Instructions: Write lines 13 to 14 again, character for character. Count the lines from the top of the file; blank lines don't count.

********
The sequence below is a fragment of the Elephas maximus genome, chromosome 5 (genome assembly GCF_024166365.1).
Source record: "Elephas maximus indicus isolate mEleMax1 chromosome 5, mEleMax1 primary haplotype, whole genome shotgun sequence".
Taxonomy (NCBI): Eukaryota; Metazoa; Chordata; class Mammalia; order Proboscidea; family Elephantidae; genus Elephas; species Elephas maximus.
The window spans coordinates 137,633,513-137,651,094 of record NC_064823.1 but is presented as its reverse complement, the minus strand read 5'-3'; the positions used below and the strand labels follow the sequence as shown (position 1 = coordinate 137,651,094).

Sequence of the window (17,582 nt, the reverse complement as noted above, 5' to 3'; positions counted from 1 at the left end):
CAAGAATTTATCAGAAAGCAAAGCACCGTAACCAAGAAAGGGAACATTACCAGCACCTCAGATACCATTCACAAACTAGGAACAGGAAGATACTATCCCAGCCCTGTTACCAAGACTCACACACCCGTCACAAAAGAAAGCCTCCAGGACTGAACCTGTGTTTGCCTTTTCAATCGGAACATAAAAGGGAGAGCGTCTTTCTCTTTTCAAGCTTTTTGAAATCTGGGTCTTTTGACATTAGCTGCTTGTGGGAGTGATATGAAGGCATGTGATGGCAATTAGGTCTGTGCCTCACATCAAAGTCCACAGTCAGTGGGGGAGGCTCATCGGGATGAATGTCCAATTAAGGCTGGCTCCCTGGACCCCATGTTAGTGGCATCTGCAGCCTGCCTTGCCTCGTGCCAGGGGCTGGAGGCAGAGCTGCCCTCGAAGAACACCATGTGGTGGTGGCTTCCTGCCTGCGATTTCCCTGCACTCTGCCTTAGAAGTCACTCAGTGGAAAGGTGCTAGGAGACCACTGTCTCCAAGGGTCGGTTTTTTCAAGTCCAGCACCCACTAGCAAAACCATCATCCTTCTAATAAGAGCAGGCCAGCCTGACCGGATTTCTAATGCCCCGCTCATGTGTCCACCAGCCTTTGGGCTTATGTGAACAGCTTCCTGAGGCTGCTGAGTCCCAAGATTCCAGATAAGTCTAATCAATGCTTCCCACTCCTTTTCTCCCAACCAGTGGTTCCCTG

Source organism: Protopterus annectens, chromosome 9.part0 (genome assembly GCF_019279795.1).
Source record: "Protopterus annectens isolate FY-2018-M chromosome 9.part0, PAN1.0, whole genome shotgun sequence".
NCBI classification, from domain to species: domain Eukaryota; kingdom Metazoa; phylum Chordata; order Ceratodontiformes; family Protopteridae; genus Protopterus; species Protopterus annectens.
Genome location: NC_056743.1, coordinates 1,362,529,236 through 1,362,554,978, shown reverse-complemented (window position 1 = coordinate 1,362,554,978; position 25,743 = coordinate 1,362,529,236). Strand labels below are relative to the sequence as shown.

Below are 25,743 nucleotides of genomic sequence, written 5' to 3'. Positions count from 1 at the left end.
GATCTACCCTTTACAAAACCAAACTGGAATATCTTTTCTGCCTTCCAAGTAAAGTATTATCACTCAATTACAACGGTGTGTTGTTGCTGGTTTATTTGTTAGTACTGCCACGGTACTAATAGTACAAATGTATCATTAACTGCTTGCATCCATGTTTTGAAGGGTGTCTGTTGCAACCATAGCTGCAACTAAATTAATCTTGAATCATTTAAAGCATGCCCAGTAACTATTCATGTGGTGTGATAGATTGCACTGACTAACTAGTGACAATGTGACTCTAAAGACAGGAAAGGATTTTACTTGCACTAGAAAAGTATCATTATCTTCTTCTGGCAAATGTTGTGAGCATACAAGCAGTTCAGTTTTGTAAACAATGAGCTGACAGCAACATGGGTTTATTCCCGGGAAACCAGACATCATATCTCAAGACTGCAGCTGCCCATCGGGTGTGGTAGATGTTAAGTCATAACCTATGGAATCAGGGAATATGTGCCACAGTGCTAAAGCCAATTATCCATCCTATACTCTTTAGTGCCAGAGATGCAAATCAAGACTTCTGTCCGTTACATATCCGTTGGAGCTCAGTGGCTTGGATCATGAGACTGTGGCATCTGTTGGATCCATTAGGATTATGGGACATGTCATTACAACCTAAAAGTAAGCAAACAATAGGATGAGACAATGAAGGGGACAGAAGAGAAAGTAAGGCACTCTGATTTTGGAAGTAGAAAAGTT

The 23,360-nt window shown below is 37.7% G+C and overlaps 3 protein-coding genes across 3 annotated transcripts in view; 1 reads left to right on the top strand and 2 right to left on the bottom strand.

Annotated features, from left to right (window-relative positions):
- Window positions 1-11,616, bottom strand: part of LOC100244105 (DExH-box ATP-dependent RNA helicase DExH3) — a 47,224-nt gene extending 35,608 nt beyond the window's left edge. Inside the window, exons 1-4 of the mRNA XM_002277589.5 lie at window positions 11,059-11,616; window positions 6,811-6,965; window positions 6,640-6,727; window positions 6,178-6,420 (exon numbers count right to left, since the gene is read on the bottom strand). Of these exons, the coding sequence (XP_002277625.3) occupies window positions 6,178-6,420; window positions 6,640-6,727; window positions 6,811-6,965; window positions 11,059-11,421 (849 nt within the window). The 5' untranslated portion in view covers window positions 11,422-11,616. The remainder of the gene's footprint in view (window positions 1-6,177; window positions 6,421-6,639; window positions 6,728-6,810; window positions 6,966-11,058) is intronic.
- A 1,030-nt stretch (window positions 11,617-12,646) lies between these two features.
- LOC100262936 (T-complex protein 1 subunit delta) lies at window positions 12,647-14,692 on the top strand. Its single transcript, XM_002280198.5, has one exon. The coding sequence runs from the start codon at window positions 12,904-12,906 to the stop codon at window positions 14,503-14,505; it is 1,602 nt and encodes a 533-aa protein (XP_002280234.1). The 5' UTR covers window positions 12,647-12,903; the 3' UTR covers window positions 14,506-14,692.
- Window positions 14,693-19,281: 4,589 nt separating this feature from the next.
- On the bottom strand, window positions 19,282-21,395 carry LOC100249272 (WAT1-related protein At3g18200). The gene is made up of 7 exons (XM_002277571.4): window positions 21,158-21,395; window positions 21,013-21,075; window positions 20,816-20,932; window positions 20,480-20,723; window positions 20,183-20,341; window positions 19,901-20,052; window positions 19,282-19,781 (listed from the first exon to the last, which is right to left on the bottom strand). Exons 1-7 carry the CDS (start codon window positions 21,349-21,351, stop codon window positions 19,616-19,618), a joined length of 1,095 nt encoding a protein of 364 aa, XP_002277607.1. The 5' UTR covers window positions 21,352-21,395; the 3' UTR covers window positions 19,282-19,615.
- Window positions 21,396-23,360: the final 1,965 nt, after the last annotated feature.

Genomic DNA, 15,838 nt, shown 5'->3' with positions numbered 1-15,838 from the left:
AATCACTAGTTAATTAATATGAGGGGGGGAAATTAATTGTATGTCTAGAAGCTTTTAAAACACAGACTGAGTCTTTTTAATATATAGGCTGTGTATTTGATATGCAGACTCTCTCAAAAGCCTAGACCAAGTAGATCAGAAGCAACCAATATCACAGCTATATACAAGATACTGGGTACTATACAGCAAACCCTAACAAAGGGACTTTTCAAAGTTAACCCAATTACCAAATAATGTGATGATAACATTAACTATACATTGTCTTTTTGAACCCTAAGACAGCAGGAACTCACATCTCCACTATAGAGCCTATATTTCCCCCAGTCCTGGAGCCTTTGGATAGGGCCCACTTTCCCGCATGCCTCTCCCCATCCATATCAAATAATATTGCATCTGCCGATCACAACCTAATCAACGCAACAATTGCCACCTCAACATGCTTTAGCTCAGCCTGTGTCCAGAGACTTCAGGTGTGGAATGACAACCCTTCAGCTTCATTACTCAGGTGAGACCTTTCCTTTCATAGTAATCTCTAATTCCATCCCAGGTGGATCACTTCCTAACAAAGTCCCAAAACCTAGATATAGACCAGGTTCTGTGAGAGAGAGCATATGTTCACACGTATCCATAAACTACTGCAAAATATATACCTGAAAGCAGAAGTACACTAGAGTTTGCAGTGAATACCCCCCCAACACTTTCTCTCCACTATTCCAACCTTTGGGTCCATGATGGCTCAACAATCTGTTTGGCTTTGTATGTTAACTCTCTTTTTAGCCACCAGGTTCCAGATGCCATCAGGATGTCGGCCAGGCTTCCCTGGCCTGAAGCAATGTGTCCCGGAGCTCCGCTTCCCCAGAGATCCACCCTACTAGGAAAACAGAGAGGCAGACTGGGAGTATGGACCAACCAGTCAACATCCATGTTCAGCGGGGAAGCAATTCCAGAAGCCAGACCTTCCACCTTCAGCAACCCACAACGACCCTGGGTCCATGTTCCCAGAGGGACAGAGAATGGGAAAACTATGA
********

The 23,360-nt window shown below is 37.7% G+C and overlaps 3 protein-coding genes across 3 annotated transcripts in view; 1 reads left to right on the top strand and 2 right to left on the bottom strand.

Annotated features, from left to right (window-relative positions):